The key ingredient for a ‘fountain of youth’ drug may be found in blood from human umbilical cords, a study suggests. Researchers identified a protein, commonly found in the cord, which becomes decreasingly present in our blood as we age. They believe the discovery of the protein, called TIMP2, could lead to new treatments for age associated decline in mental abilities such as Alzheimer’s disease. The US researchers found that injections of human cord blood helped to rejuvenate the cognitive functions of elderly mice, boosting their performance in a series of memory and learning tests.
Previously the team from Stanford University School of Medicine had found that an injection of blood plasma from young mice into old mice had passed on various mental benefits. The researchers believe TIMP2 affects a part of the brain called the hippocampus, which is critical for converting experiences into long-term memories.
Senior author, Dr Tony Wysschray, a professor of neurology and neurological sciences, said: ‘For largely unknown reasons, the hippocampus is especially vulnerable to normal ageing. With advancing age, the hippocampus degenerates, loses nerve cells and shrinks. Hippocampal deterioration is an early manifestation of Alzheimer’s disease.’
Umbilical cord stem cells have previously been found to replenish the body’s blood and immune systems and treat a number of illnesses, including a range of cancers and genetic diseases. In the study, elderly mice were injected with either blood plasma collected from the umbilical cord of new born babies, plasma from young adults, plasma from the elderly or a placebo.
Among the mice who were given cord blood plasma every fourth day for three weeks, many measures of hippocampal function improved, notably with their performance in mazes and other tests being stellar compared to the placebo group.
Cells in their hippocampus were also found to express genes that caused neurones to form more connections in the brain. Plasma from older people on the other hand did not help at all, while young adult plasma induced an intermediate effect. The team believe the key ingredient that makes cord blood so rejuvenating is TIMP2. When they injected TIMP2 into elderly mice, it largely duplicated the beneficial effects of cord plasma according to the findings published in the journal Nature.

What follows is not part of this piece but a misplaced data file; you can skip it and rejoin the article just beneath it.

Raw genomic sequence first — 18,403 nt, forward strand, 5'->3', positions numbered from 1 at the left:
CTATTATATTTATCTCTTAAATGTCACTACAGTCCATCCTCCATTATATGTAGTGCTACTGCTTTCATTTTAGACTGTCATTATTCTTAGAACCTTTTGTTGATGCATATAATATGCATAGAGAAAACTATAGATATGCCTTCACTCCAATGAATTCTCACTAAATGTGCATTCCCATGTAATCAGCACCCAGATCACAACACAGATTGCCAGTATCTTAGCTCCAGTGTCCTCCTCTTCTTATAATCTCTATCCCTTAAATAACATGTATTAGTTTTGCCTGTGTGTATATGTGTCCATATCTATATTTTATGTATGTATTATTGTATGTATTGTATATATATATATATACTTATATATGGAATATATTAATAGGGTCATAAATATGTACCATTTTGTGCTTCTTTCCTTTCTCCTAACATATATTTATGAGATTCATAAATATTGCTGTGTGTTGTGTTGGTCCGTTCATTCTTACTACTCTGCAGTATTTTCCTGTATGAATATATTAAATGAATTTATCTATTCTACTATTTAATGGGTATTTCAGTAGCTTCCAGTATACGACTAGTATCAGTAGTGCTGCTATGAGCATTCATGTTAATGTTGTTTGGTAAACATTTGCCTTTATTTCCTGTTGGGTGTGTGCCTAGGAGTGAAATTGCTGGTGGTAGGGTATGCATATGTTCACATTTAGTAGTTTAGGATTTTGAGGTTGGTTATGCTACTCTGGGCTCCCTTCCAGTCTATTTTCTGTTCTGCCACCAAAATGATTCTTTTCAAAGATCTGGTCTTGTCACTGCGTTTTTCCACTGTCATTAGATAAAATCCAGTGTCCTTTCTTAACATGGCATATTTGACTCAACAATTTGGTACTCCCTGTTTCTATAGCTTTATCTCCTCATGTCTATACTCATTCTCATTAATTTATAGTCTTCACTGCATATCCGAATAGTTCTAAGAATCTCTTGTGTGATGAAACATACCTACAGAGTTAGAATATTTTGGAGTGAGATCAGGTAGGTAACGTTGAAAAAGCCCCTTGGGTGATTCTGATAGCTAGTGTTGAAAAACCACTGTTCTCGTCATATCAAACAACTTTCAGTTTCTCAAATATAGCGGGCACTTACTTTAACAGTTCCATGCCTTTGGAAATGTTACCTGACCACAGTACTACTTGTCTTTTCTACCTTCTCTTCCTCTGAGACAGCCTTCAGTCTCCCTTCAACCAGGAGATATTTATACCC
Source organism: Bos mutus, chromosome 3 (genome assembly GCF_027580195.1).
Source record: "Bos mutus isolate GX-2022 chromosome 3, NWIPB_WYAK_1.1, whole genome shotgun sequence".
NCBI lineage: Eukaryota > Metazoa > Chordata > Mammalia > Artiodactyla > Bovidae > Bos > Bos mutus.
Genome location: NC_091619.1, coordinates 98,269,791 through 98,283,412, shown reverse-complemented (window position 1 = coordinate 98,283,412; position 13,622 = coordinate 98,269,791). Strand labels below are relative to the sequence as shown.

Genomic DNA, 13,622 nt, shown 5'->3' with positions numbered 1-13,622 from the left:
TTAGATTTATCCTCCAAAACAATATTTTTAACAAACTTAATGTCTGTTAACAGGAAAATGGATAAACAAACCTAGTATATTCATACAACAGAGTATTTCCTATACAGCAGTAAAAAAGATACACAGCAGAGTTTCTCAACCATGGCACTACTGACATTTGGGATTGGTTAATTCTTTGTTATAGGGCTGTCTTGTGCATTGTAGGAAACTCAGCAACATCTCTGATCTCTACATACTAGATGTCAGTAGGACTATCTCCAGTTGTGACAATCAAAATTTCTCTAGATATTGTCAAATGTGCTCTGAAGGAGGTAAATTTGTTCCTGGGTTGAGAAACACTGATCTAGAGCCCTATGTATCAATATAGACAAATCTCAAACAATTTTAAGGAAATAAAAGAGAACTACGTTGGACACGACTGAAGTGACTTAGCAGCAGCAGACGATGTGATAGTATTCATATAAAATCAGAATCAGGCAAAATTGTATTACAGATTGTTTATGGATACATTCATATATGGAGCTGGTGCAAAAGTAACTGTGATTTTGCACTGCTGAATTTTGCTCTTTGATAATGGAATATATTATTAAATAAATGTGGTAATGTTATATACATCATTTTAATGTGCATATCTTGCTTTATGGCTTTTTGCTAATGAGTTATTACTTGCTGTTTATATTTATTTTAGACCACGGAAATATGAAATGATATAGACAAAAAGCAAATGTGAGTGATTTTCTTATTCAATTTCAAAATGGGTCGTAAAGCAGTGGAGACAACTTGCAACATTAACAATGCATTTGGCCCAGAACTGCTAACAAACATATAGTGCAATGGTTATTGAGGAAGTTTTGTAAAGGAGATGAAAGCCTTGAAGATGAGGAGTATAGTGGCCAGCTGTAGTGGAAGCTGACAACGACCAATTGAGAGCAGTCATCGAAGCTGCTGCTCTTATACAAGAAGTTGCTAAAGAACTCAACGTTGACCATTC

Co-author Dr Joseph Castellano said: ‘TIMP2’s effects in the brain have been studied little but not much and not in ageing. In our study it mimicked the memory and learning effects we were getting with cord plasma. And it appeared to do that by improving hippocampal function. Scientists now hope future trials involving the protein would show a similar effect in reversing the consequences of ageing in humans.’
Recently, Professor Robert Howard of UCL’s Old Age Psychiatry and Psychopathology Department, said: ‘This work will stimulate a clear pathway to human clinical trials of what should be a safe and well tolerated agent.’
Dr Jennifer Wild, a senior research fellow in clinical psychology at Oxford University, said: ‘The results are exciting but I would urge caution when extending the findings to humans. The study shows that the human protein can reverse cognitive ageing mice. This does not mean that the protein can cure dementia or cognitive ageing in humans.’ She added that similar studies in mice ‘with dementia-like symptoms’ had not yet translated into cures for humans.
As is common, early researchers tend to give the brighter side of the equation but that does not also mean that progression should be halted if caution is taken into account.